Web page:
Thursday, July 21, 2005

Homo Light

Ok, so it's not beer. But it's soda, therefore fizzy, therefore sudsy, therefore too ridiculous to not comment on.

My first thought goes back to the trippy book Alice in Wonderland. Will I turn gay if I drink it? What's the antidote, a straight cake? If so, should it be substituted for crackers at communion services? Getting too far off topic... But I don't know what's funnier, that it's pear flavored, pink, or a light beverage. Who knew so many stereotypes could be exploited in a beverage?

Personally, I'd prefer to see Butt Buddy Beer, or Cornhole Cola, or Fellatio Fizz, or Lesbo Light. There's something more fun about alliteration. Damn, there I go again being all insensitive.

Monday, July 18, 2005

Portland International Beer Festival (part 1/2)

PIBF is held in the park blocks of Portland. About 2 grassy, shady blocks are quarantined off by fencing (to keep underage drinkers out). There's an entry gate at the south end where you get your wrist band, 4oz taster glass and 10 tickets. As you walk in, you can hear the music playing and see the beer tents set up around the perimeter. There are many tables with umbrellas & chairs in the middle of the makeshift courtyard underneath the canopy of trees. Plus, plenty of food vendors interspersed. The layout is good... makes it feel like a beer garden rather than aisles of beer vendors where it feels like a big ordeal to wait in line, get beer, drink beer, wait in next line, repeat.

The $20 cover is steep. Very steep, but it seems to weed out the riff-raff. Beers are either 1, 2 or 3 tickets, depending on the cost of the beer to import. Most are one ticket. I checked in at the volunteer booth, got my Bruce Lee "Fist Full of Beer" t-shirt of him holding two pints and was asked if I prefer "tap or bottle". I replied it didn't matter and he sent me to station # 3. Um, ok. Turns out it was the Spaten on draft station... I started off pouring their Dinkelacker Dunkel, Spaten Optimator, Franziskaner Hefe-Weisse, and their Helles Bock. The Hefe-weisse was kicked in no time -- it was the last day and 92 degrees. Then another volunteer showed up and I was shifted down a couple taps to the Spaten Premium Lager, Oktoberfest (Ur-Marzen)& Spaten Pils where I stayed for the duration. (Description of these beers is here).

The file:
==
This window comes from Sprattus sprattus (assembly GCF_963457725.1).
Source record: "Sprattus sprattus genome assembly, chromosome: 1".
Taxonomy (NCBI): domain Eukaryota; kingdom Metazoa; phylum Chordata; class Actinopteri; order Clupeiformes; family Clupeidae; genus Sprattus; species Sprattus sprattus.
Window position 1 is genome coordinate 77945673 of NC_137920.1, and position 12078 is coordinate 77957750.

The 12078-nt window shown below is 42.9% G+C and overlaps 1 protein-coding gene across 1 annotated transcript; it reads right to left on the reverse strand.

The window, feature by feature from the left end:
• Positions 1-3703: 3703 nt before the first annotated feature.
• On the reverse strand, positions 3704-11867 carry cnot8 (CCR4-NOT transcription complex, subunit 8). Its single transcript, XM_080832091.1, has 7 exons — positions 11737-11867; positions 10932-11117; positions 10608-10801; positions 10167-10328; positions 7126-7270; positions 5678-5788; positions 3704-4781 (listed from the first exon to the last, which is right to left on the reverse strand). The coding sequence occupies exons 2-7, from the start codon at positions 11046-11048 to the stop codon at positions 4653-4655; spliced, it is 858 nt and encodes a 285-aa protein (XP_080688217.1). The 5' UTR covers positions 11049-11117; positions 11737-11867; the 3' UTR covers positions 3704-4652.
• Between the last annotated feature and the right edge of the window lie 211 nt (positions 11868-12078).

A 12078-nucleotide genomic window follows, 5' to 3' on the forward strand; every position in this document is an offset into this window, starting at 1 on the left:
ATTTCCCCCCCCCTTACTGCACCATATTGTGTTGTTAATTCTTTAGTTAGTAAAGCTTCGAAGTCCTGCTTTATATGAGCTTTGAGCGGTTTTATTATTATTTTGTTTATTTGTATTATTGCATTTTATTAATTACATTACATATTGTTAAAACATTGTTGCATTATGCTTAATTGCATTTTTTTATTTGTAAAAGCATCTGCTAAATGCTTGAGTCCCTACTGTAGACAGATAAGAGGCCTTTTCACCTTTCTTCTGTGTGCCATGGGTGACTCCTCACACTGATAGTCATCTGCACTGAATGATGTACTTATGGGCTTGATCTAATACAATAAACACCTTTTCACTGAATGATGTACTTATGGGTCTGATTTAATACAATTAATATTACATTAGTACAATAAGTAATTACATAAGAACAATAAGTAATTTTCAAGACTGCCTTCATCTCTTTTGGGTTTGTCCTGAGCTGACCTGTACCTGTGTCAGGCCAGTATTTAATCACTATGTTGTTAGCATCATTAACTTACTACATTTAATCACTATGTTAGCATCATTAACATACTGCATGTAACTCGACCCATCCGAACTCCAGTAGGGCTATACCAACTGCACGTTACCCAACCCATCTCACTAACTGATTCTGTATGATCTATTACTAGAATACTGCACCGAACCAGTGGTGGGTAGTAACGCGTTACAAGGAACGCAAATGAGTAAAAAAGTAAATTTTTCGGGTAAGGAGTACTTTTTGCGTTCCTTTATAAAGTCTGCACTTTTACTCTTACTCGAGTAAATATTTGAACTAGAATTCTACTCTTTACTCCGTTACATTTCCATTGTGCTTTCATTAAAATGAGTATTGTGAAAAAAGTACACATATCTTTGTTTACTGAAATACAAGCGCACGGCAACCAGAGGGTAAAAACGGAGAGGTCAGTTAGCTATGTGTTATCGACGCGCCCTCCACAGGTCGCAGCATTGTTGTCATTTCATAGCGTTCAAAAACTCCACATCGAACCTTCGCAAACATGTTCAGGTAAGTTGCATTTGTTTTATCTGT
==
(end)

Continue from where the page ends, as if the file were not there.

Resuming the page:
Short version: I would do it again in a second and make everyone I know do it too. Very fun. Awesome to see it from the other side. You get to talk and pour beer all day. See the cuties, the drunks, the know-it-alls and the hairy-armpit-moms-who-yell-at-you-for-not-pouring-her-enough-as-she-breast-feeds-her-baby-in-the-other-arm. aaaahhh. All in all, very fun. I loved the two people who came up for a beer, handed me their ticket & when I asked for their glass, they go "doh" and went back to their table for it, only to return embarrassed but happy.

Since I was working the last shift, no beer to drink after. That part was very sad. A guy in charge saw the big bottom lip on me and Jim (the 55 year old volunteer next to me) and gave us 1/8th of a pitcher of the Hitachino Nest Ginger Ale, a ginger-infused beer out of Japan, to taste as they were shutting down the taps. We cowered in the corner with our pitcher and toasted to our good fortune like it was the last beer on earth. It was good, but I'd like more of a bite at the end. I prefered Karl's ginger ale to this one.

So definitely volunteer at your local beer-fest (it's a blast) and pick an early shift so you can drink beer afterwards. Also, if you have a beer-loving friend... both of you should sign up -- things are pretty relaxed where you can ask to work together, making it even more fun. Apparently a whole women's roller derby team volunteered for Saturday night. I heard it was quite a sight.

As I left to pick up my gift certificate with Jim, we were told that the gift certificates were all gone. I guess cowering in the corner with our 4 oz of beer cost us each $20.

"But don't worry," said the guy in charge, "we'll go shopping. Wait here."

Jim and I stand there with one other guy who missed his gift certificate too. The guy returns about 5 minutes later with 7 cases of assorted imported beer.

"What do you like?" be continued below.

PIBF: The Prize (part 2/2)

When the guy came back with the 7 cases of assorted beers, our eyes lit up like saucers. Various sizes. Colors. Styles. Countries.

Straight off the bat, he pulled out a champagne-sized bottle and said "well this is a good start" and handed each of us:
Grand Cuvee Ale Brewed by: AleSmith Brewing Company San Diego, CA, USA Style:Belgian Strong Ale Abv:10.6% 750 ml, $10
We each take the gold-foiled beer, holding it like the pre-shess it is. He keeps digging. "Oh this is a definite":
Hitachino Nest Japanese Classic Ale (Aged in Cedar Cask) An English India Pale Ale (IPA) brewed by Kiuchi Brewery in Japan. Limited availability. $8.79

"If you've never tried a cedar cask-aged beer, definitely try this. Very unique." He keeps digging. "Oh, this one too. I prefer the brune to the triple, but you can take your pick.":